That’s at 7.30pm at the Lord Ashcroft Building – in the centre of Anglia Ruskin University  (LAB 027)

The Institute of Astronomy hosts a weekly talk every Wednesday. You’ll be able to look through their big telescopes. There’ll be people from the Cambridge Astronomical Association to guide you through what’s to see. Doors open at 6.45pm. It starts at 7:00pm and runs till 9:00pm. The fun is very weather-dependent. Every week on the West Cambridge site in the Hoyle Building

Man’s station in the universe: a scientist’s spiritual journey happens on Thursday 21 November at Clare College. It’s run by the Cambridge University Bahá’í Society. 7:00pm – 8:30pm

Pathogens in the pub – an informal conference but in a pub setting happens on Tuesday 19 November at the The Maypole Pub. Come and Listen to early-career scientists talk about pathogens while sipping a hopefully sterile favourite drink.* Cost: free 8:00pm – 9:30pm

*Chris adds “Did you know that ice cubes from most of Britain’s high street restaurants have MORE bacteria than water from the toilets? Yikes! Now that’s what I call pathogens in the pub!” Read more about it in the Daily Mail.

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The ionosphere – 105science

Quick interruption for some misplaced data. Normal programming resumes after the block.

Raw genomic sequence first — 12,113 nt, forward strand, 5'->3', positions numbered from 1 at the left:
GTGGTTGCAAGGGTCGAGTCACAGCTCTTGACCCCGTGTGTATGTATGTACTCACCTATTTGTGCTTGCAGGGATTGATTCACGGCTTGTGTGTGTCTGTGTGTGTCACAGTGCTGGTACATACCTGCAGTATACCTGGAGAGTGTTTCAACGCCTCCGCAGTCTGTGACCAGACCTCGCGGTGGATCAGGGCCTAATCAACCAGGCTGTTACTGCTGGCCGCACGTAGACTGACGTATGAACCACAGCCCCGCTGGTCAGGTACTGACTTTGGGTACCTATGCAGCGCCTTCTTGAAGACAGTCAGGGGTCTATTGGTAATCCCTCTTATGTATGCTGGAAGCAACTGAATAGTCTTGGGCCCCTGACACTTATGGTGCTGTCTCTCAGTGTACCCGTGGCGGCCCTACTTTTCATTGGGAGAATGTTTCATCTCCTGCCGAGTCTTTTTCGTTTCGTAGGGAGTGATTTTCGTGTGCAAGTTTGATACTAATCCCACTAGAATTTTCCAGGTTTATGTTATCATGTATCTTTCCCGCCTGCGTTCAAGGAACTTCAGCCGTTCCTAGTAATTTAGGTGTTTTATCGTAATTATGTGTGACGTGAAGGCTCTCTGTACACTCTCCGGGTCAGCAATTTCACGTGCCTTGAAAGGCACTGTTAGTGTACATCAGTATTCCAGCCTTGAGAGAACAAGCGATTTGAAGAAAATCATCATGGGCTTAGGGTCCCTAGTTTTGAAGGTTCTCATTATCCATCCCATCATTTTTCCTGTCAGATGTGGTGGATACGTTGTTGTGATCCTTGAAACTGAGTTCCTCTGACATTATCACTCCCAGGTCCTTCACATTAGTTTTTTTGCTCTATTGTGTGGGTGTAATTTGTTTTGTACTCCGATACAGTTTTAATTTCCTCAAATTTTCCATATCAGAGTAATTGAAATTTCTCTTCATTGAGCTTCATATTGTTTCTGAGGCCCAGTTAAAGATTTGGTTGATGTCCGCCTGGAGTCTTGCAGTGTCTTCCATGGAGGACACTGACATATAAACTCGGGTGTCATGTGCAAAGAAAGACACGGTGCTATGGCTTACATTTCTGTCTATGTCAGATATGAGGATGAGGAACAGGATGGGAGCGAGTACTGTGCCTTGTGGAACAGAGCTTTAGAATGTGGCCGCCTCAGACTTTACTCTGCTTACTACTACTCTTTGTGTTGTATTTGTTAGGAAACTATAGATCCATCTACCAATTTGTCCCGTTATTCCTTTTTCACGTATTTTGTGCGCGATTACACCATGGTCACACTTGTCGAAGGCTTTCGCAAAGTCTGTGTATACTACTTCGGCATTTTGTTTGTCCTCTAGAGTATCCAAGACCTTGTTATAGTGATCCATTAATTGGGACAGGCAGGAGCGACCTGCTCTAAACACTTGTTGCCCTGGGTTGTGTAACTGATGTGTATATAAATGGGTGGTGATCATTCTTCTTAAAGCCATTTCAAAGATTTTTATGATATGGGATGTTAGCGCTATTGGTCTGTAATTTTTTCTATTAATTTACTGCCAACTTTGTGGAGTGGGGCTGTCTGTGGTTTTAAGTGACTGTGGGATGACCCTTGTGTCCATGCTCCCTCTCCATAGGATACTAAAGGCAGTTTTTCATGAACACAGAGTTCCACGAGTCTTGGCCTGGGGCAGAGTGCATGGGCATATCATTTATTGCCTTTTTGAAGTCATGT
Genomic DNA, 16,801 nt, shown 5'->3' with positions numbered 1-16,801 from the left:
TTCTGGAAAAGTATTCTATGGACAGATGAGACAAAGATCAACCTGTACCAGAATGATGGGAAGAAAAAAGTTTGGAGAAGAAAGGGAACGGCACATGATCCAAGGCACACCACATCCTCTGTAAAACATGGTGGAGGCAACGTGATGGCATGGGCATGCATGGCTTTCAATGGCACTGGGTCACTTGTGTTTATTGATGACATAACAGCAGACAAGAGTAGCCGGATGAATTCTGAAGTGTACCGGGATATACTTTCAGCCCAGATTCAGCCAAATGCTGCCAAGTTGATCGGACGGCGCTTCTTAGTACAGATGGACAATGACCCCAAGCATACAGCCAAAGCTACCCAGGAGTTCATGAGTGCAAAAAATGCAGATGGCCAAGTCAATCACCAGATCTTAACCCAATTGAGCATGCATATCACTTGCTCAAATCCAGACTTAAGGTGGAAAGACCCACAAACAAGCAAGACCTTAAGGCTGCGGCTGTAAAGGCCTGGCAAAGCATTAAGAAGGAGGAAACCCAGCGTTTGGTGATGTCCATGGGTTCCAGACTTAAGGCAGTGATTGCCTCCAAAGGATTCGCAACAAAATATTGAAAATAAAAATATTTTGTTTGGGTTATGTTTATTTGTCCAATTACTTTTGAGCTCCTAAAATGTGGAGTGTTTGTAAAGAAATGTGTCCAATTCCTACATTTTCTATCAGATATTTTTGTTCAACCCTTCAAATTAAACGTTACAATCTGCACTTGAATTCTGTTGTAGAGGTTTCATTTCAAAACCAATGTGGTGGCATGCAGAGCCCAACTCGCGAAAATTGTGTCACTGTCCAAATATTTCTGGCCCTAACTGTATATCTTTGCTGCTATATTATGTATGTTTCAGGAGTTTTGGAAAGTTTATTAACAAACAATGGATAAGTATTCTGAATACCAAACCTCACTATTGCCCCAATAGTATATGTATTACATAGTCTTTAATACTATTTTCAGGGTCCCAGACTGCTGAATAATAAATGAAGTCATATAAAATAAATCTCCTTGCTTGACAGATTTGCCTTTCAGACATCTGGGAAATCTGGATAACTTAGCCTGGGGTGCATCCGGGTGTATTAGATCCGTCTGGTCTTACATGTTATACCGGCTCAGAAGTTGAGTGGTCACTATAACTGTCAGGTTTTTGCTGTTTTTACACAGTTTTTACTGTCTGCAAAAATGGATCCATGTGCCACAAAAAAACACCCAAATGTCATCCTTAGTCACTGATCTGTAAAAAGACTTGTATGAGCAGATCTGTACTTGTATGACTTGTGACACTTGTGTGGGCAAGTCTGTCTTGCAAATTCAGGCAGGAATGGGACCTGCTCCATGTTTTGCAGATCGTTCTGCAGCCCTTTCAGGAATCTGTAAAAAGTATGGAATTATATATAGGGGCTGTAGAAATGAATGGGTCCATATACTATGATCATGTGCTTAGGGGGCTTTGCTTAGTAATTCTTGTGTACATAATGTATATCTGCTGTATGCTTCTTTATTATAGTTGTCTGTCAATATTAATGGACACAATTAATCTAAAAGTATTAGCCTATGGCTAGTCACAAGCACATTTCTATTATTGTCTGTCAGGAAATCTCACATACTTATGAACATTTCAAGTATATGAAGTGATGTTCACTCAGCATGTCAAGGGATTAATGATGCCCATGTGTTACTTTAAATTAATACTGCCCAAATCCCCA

Dr Ingrid Cnossen is an earth scientist who works for the British Antarctic Survey. She studies the ionosphere, a layer of the upper atmosphere where satellites orbit the earth.

Related  podcasts from other shows

  • Professor John Pyle works on very different models of the atmosphere at the Centre for Atmospheric Science at Cambridge University. Listen to the podcast from January 2013 http://cambridge105.fm/podcasts/science-show-26-01-2013/
  • British Antarctic Survey scientist Dr. Robert Mulvaney tells Roger Frost how BAS scientists use drilled ice ‘cores’ to discover how the world’s air has changed. Listen to the podcast September 2012 http://cambridge105.fm/podcasts/science-show-22-09-2012/
  • Dr Alastair Graham tells of the unusual life around hydrothermal vents found deep undersea. Listen at the podcast from March 2012 – http://cambridge105.fm/podcasts/the-science-show-100312/

Science Facts or Fiction?

What’s on in Cambridge UK, October – November 2013

  • Chain Reaction at the Corn Exchange on 9th November 2013. Families and schools come together to build crazy contraptions, in a chain so that they trigger one another. Tickets from the CAMBRIDGE SCIENCE CENTRE on Jesus Lane.
  • Naked: Art and anatomy – an evening of life drawing but with “a techno-twist”. Cambridge Science Centre on Jesus Lane on Thursday, 31st October
  • The International Space Station is an orbiting space laboratory and the lecture will be about how it works, the research they do and how the crew lives. That’s on 30th October at 6pm at the Cambridge University Computer Laboratory, West Cambridge site.